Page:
Published on October 3rd, 2013 | by Nathaniel


Why You Want Your Man to Bring Home the Bacon


Picture this: It’s a fairly typical prehistoric day. Like every other, the sweltering sun is whipping down and your cave, lacking modern ventilation, is as hot as chicken grease- biodegrading your icebox full of berries and your unpreserved cold-cuts. All twelve of your kids are crying and your head is in a tail-spin. You’ve had enough- you’re hungry, tired, and a little pissed off so you find Ugh, your loving, often boneheaded husband, and ask him to go be manly- you know, kill one or two bears and maybe a baby T-Rex for dinner. His response?

“You. Do. It.”

Not quite how you it’s supposed to work, right? The chasm between traditional, even biblical and post-modern, 21st century gender roles has brought us to an interesting, wavering paradigm. According to the U.S. Census Bureau, the number of stay-at-home dads hovers around 3.5 percent. While still low, this number has nearly doubled over the past decade. With the “traditional family” structure in question and the number of single-parent households on the rise, is the question of assigned gender roles even relevant?

As men, we inherently believe that women want to be protected- that they want to feel secure in the context of a relationship. And I think we’ve been conditioned to see ourselves as the much-needed protector. We equate protector and provider to power. But as I’ve gotten older, I’ve had the opportunity to be exposed to strong, independent, and hard-working women, powerful and protecting in their own right, not needing a man to fulfill that role. And I’m sure most men in the 21st century have seen a strong, independent, and successful woman, as determined by the world’s standards. So as a collective, I think men are questioning, “What is our role if we don’t need to be the breadwinners?”  In the past, being the “bread-winner” legitimized us as the head of the household- the visible strength and power source.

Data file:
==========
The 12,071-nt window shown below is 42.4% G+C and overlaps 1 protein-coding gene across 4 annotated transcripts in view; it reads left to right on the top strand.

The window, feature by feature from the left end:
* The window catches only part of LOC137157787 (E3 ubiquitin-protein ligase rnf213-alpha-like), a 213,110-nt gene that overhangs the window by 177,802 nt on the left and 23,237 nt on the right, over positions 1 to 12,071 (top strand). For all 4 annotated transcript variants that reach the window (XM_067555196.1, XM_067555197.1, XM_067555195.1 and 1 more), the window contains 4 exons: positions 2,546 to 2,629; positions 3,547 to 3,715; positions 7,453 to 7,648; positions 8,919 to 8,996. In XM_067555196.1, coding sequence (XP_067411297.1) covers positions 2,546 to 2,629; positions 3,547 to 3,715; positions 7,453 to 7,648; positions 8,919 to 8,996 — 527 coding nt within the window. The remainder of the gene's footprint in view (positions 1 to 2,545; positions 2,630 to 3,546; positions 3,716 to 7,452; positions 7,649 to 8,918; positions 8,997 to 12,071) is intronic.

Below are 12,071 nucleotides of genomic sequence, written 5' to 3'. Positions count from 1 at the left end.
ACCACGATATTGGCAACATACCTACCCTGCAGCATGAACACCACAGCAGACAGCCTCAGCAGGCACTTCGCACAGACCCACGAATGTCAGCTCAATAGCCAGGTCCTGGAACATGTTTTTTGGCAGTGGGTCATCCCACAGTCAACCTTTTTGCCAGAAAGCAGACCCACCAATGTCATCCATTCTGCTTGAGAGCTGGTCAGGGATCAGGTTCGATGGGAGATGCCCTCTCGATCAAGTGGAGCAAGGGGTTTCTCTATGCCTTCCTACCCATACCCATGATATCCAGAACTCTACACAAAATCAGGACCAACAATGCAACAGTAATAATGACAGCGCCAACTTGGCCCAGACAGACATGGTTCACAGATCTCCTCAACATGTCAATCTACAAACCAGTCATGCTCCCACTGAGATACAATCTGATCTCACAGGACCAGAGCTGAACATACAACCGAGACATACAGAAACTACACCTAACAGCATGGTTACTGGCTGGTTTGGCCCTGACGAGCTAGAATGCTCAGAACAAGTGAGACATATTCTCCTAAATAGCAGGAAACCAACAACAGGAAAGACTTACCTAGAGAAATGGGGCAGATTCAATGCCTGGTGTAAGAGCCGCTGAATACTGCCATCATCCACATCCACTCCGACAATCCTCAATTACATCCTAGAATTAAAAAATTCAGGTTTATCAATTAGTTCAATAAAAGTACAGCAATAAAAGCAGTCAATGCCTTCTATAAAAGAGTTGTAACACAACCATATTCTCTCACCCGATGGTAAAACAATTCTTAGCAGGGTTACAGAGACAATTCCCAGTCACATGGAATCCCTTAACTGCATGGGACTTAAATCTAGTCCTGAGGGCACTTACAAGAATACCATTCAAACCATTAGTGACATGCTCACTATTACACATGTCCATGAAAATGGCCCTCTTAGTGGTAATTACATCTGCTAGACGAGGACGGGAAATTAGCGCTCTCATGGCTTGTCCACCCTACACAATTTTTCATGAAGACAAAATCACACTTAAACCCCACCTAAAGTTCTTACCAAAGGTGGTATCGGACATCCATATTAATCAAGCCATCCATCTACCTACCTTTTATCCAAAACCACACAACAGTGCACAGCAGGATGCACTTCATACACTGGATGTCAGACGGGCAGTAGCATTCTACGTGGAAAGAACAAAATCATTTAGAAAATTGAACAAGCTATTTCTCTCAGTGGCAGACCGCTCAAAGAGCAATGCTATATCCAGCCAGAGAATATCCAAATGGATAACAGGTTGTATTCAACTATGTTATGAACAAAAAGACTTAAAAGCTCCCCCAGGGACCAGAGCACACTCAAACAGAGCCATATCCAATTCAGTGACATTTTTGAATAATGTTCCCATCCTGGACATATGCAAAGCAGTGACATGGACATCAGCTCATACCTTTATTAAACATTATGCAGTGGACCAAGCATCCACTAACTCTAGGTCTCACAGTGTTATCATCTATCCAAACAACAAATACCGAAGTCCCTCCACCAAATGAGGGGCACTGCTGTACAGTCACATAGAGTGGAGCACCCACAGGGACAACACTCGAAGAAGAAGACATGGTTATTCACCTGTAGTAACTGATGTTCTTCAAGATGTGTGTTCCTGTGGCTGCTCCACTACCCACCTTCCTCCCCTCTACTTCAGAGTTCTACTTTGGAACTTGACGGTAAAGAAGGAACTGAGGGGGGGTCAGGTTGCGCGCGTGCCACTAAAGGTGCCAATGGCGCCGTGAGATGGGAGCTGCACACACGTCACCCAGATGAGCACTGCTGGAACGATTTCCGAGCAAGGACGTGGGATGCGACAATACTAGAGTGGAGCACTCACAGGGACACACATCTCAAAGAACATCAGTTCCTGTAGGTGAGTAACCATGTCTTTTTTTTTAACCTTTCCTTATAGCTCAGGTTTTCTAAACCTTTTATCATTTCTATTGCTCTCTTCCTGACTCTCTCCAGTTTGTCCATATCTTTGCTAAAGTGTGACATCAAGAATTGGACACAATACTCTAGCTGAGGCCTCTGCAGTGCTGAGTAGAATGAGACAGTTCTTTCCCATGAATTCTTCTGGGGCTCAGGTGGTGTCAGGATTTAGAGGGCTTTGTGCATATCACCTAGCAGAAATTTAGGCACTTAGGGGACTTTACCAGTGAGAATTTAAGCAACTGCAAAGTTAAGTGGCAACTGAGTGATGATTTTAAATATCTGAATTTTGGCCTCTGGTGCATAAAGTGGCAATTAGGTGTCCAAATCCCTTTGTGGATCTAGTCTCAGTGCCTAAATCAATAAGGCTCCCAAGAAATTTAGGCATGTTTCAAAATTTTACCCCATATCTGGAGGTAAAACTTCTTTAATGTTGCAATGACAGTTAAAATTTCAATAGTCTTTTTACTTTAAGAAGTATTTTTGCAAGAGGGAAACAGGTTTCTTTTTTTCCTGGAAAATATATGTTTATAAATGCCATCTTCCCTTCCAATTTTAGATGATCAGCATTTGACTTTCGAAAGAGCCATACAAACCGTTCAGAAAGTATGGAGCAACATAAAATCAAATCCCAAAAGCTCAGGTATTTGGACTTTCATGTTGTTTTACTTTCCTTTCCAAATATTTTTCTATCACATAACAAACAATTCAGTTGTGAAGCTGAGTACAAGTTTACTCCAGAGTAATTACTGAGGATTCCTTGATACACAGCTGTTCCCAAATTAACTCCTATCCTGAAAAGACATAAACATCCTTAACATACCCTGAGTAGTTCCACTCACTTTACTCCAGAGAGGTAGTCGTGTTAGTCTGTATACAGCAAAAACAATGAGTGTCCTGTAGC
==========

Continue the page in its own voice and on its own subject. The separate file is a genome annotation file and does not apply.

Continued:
As both men and women, I think we’ve focused too much on the superficial “power dynamic” of what it means for “wives to submit to their husbands” in Colossians 3:18. A text convo with B.E. writer, Sonia, got me thinking- “bring home the bacon” means more than providing financial direction for a family. As men we’ve been entrusted by God to lead our families and if we look to Jesus as the ultimate example of leadership, we see that leadership implies patience, faithfulness, commitment, love, and serving. But over time, I think the biblical intention of a man serving as the head of his household was flipped to imply that he should abuse financial “servantship” as a means to control his wife and his children. Servantship doesn’t imply one role; it’s an all encompassing position of humility, absence of superficial pride.

To every man reading this post, I want to challenge us to “bring home the bacon” by serving in every aspect. To the women reading this post, I want to challenge you to not feed into power-struggle by contending for “superficial-power” in the context of your relationship or future relationship.

We’d love to hear your thoughts- Do you think there is a rift between what the bible says and what society wants when it comes to gender roles?

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